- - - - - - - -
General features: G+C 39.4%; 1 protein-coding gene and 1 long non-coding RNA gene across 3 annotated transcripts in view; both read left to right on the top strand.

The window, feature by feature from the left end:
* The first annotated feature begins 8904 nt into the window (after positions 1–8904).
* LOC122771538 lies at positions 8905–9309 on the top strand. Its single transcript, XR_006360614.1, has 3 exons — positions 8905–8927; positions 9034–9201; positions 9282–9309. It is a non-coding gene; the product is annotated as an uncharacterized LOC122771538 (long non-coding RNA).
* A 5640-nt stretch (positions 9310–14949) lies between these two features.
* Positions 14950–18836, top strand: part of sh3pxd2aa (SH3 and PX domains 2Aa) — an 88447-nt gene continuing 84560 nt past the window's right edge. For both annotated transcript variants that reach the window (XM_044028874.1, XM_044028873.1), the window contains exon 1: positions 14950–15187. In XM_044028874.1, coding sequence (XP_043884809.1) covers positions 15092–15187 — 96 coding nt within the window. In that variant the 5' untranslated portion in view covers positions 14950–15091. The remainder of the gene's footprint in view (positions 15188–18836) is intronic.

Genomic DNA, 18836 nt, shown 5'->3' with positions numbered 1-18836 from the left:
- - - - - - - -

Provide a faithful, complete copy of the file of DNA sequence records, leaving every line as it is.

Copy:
General features: G+C 39.4%; 1 protein-coding gene and 1 long non-coding RNA gene across 3 annotated transcripts in view; both read left to right on the top strand.

The window, feature by feature from the left end:
* The first annotated feature begins 8904 nt into the window (after positions 1–8904).
* LOC122771538 lies at positions 8905–9309 on the top strand. Its single transcript, XR_006360614.1, has 3 exons — positions 8905–8927; positions 9034–9201; positions 9282–9309. It is a non-coding gene; the product is annotated as an uncharacterized LOC122771538 (long non-coding RNA).
* A 5640-nt stretch (positions 9310–14949) lies between these two features.
* Positions 14950–18836, top strand: part of sh3pxd2aa (SH3 and PX domains 2Aa) — an 88447-nt gene continuing 84560 nt past the window's right edge. For both annotated transcript variants that reach the window (XM_044028874.1, XM_044028873.1), the window contains exon 1: positions 14950–15187. In XM_044028874.1, coding sequence (XP_043884809.1) covers positions 15092–15187 — 96 coding nt within the window. In that variant the 5' untranslated portion in view covers positions 14950–15091. The remainder of the gene's footprint in view (positions 15188–18836) is intronic.

Genomic DNA, 18836 nt, shown 5'->3' with positions numbered 1-18836 from the left: